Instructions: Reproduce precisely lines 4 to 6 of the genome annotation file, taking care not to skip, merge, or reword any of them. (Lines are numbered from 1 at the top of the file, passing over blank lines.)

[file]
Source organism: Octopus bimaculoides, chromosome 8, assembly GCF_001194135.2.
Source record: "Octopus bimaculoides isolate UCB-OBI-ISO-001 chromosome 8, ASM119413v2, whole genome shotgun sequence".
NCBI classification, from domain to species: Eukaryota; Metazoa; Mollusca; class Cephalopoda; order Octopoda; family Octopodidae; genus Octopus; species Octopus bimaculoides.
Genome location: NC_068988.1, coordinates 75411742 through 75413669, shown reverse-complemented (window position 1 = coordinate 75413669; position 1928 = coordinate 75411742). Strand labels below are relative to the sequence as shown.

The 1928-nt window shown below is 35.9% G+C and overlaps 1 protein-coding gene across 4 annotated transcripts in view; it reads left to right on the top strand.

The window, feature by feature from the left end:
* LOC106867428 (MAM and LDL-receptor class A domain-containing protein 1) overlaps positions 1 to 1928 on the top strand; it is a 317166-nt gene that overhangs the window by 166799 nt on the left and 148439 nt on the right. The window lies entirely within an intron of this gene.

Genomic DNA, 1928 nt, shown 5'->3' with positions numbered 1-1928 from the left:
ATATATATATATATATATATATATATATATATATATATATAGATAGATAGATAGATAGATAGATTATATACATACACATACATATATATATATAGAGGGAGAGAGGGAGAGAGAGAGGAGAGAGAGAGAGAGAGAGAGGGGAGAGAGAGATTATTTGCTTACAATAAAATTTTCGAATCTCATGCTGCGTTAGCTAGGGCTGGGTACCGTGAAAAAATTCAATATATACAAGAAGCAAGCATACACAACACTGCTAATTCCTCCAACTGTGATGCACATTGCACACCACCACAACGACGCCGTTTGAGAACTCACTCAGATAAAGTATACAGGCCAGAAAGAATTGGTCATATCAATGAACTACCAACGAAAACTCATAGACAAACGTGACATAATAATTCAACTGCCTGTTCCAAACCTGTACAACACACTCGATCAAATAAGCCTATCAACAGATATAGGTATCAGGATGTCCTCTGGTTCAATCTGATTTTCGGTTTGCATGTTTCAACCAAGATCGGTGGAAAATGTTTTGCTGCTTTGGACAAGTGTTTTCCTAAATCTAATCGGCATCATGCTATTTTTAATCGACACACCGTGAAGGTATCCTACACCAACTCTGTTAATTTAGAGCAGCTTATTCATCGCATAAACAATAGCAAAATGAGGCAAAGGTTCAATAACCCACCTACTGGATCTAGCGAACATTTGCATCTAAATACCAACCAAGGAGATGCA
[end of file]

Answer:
Genome location: NC_068988.1, coordinates 75411742 through 75413669, shown reverse-complemented (window position 1 = coordinate 75413669; position 1928 = coordinate 75411742). Strand labels below are relative to the sequence as shown.

The 1928-nt window shown below is 35.9% G+C and overlaps 1 protein-coding gene across 4 annotated transcripts in view; it reads left to right on the top strand.

The window, feature by feature from the left end: